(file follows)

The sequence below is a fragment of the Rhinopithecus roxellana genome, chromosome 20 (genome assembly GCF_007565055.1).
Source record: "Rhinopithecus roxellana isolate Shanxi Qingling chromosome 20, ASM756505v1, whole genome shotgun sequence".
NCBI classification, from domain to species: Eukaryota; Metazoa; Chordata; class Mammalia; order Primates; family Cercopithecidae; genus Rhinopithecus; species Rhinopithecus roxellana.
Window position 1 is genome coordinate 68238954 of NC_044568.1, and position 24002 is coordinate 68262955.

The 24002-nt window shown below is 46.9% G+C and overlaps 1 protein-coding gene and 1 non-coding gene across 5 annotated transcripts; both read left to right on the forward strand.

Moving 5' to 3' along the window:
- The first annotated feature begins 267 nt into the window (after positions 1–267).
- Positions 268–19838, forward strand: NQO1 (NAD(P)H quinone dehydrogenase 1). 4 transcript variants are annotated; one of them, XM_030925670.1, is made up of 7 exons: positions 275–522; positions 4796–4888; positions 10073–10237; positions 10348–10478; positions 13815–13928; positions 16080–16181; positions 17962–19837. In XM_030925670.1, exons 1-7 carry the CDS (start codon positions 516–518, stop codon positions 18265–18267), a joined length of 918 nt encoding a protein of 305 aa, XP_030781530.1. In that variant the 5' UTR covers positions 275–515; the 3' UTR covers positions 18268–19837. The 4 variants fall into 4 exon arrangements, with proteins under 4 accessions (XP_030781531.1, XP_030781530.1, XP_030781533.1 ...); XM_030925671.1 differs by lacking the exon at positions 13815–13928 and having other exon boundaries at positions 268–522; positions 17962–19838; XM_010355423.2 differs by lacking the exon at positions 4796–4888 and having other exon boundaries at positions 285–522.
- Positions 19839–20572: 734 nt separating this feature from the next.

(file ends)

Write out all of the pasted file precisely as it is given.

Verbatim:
The sequence below is a fragment of the Rhinopithecus roxellana genome, chromosome 20 (genome assembly GCF_007565055.1).
Source record: "Rhinopithecus roxellana isolate Shanxi Qingling chromosome 20, ASM756505v1, whole genome shotgun sequence".
NCBI classification, from domain to species: Eukaryota; Metazoa; Chordata; class Mammalia; order Primates; family Cercopithecidae; genus Rhinopithecus; species Rhinopithecus roxellana.
Window position 1 is genome coordinate 68238954 of NC_044568.1, and position 24002 is coordinate 68262955.

The 24002-nt window shown below is 46.9% G+C and overlaps 1 protein-coding gene and 1 non-coding gene across 5 annotated transcripts; both read left to right on the forward strand.

Moving 5' to 3' along the window:
- The first annotated feature begins 267 nt into the window (after positions 1–267).
- Positions 268–19838, forward strand: NQO1 (NAD(P)H quinone dehydrogenase 1). 4 transcript variants are annotated; one of them, XM_030925670.1, is made up of 7 exons: positions 275–522; positions 4796–4888; positions 10073–10237; positions 10348–10478; positions 13815–13928; positions 16080–16181; positions 17962–19837. In XM_030925670.1, exons 1-7 carry the CDS (start codon positions 516–518, stop codon positions 18265–18267), a joined length of 918 nt encoding a protein of 305 aa, XP_030781530.1. In that variant the 5' UTR covers positions 275–515; the 3' UTR covers positions 18268–19837. The 4 variants fall into 4 exon arrangements, with proteins under 4 accessions (XP_030781531.1, XP_030781530.1, XP_030781533.1 ...); XM_030925671.1 differs by lacking the exon at positions 13815–13928 and having other exon boundaries at positions 268–522; positions 17962–19838; XM_010355423.2 differs by lacking the exon at positions 4796–4888 and having other exon boundaries at positions 285–522.
- Positions 19839–20572: 734 nt separating this feature from the next.